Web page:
When it comes to budgeting, the old ways are the best
Using up leftovers? Sewing our own clothes? The money-saving tips of the past are just as relevant today
Saturday 29 November 2008
Be it due to war, recession or a non-existent state pension, Britain's older generations are far more likely than the rest of us to have first-hand experience of real shortage. Today, some 2.1 million pensioners are living in poverty, so having a few less pounds to spend every week is a walk in the park in comparison.
For many retirees there is nothing optional about living on very little money, but going "old school" for tips on a cheap lifestyle is very in vogue right now, and taking a few leaves out of the old-fashioned, hardcore, book of frugal living could be the future for everyday saving for the rest of us.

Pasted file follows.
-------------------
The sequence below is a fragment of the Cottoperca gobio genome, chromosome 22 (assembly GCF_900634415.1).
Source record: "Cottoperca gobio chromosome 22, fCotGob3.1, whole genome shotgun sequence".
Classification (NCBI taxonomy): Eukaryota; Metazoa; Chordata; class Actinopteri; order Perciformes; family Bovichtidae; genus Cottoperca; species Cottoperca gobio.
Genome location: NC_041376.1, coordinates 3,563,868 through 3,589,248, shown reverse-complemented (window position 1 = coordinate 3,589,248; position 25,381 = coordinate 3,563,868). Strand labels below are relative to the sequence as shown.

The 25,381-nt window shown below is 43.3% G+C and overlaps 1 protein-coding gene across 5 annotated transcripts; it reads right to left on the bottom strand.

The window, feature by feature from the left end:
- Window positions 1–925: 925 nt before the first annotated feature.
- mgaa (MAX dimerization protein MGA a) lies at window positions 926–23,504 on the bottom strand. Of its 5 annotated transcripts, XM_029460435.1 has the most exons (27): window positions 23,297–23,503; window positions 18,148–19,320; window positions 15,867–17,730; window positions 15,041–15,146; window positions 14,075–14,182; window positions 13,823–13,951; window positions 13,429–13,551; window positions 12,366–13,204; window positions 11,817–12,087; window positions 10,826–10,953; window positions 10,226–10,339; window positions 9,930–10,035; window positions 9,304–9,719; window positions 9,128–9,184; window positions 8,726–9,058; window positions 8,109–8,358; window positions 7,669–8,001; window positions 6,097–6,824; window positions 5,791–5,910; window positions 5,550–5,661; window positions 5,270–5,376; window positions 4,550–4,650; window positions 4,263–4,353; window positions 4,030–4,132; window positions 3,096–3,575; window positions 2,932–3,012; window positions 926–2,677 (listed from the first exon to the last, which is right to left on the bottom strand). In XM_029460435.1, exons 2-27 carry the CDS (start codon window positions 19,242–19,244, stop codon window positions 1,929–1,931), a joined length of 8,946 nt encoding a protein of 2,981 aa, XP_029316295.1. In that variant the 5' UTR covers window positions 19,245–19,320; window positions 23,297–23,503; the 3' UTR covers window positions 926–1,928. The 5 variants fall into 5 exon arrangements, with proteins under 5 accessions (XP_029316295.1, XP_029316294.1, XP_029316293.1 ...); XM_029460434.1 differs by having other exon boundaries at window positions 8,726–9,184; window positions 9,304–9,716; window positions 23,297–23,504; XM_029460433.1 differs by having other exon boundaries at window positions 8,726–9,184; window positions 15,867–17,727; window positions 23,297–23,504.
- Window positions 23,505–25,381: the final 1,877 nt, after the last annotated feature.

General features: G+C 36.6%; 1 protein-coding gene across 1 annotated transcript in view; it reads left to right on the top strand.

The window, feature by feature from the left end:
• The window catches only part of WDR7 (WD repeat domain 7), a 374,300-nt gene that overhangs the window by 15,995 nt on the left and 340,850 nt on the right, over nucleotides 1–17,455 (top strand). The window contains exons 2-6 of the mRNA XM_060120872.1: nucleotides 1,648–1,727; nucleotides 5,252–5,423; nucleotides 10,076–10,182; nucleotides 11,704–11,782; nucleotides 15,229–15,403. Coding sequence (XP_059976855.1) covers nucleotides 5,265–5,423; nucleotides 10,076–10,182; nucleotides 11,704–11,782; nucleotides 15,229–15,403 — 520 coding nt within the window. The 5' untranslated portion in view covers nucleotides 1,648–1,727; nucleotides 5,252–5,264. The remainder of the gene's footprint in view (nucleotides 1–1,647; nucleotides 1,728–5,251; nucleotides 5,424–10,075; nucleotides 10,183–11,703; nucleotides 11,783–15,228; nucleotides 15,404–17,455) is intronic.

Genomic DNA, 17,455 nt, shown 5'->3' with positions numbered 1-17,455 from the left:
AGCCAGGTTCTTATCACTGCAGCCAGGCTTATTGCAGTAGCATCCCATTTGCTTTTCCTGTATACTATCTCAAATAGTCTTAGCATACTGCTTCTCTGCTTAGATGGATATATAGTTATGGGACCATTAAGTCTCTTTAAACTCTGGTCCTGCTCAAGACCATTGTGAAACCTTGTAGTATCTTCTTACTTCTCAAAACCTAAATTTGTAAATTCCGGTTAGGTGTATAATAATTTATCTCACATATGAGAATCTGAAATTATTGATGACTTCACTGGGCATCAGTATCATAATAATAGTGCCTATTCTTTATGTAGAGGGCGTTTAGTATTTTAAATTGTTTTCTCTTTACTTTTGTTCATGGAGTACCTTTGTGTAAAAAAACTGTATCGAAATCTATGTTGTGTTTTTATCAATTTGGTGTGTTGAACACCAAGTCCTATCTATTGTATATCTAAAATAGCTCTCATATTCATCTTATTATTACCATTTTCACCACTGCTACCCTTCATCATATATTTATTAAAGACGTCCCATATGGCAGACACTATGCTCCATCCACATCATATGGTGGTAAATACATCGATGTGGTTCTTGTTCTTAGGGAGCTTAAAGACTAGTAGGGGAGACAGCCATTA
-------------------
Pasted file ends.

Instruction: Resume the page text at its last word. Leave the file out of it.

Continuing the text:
The clever consumer
Modern families throw away an average of £150 worth of food every year, according to consumer group Which?, and many of us admit to binning far more, particularly if ready meals and pre-prepared foods have been left languishing in the fridge.
Going back to our roots by shopping locally and frequently for the things we need, cooking from scratch, planning meals in advance, properly storing food and cooking with leftovers could banish the expensive habit of wasting food. And search out tips to maximise the use for your meat and vegetables, such as rolling citrus fruit on a hard surface to get the most juice out of it.
"My granny never wasted anything," says Ed Bowsher, a financial expert at money website Fool.co.uk. "If there was a tiny bit of meat left, she'd make a stew. Or put it in a sandwich the next day. But these days we throw out 6.7 million tonnes of food each year. If we plan our shopping and cooking carefully, however, we needn't waste a crumb."
Vegetables are far cheaper than meat so why not go vegetarian – at least for a few days a week? With the right range of fruit and veg, dairy products and dirt cheap lentils, a balanced, leaner diet could be easier to maintain than a meat based one, and could even help you shift a few pounds in weight as well as save those coins. Make the most of the new-fangled luxury that is your freezer by cooking in bulk and freezing it.